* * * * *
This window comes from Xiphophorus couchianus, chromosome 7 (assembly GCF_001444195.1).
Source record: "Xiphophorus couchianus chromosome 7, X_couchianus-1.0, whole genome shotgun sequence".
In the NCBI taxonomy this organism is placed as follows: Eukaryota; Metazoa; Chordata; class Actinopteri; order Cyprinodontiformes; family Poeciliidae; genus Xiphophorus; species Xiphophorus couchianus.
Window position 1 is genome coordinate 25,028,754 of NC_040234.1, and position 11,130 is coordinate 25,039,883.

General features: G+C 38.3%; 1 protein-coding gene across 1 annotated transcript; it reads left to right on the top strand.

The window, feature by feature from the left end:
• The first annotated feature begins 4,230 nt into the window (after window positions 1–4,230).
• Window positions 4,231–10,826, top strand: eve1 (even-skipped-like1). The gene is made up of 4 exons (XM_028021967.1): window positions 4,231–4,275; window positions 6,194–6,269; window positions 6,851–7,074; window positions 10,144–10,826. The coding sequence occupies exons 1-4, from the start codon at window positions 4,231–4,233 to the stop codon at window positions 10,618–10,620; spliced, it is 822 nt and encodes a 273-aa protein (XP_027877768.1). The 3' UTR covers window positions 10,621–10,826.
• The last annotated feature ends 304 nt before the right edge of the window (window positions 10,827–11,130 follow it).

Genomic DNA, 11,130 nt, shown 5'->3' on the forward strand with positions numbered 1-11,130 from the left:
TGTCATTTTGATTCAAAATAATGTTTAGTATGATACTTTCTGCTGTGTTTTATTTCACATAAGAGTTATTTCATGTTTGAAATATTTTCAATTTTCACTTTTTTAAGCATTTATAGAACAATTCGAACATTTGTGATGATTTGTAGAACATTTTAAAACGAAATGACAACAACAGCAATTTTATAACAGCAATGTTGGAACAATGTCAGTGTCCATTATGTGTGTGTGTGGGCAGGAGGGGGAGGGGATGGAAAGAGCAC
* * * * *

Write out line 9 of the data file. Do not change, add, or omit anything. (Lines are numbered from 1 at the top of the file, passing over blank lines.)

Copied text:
• The last annotated feature ends 304 nt before the right edge of the window (window positions 10,827–11,130 follow it).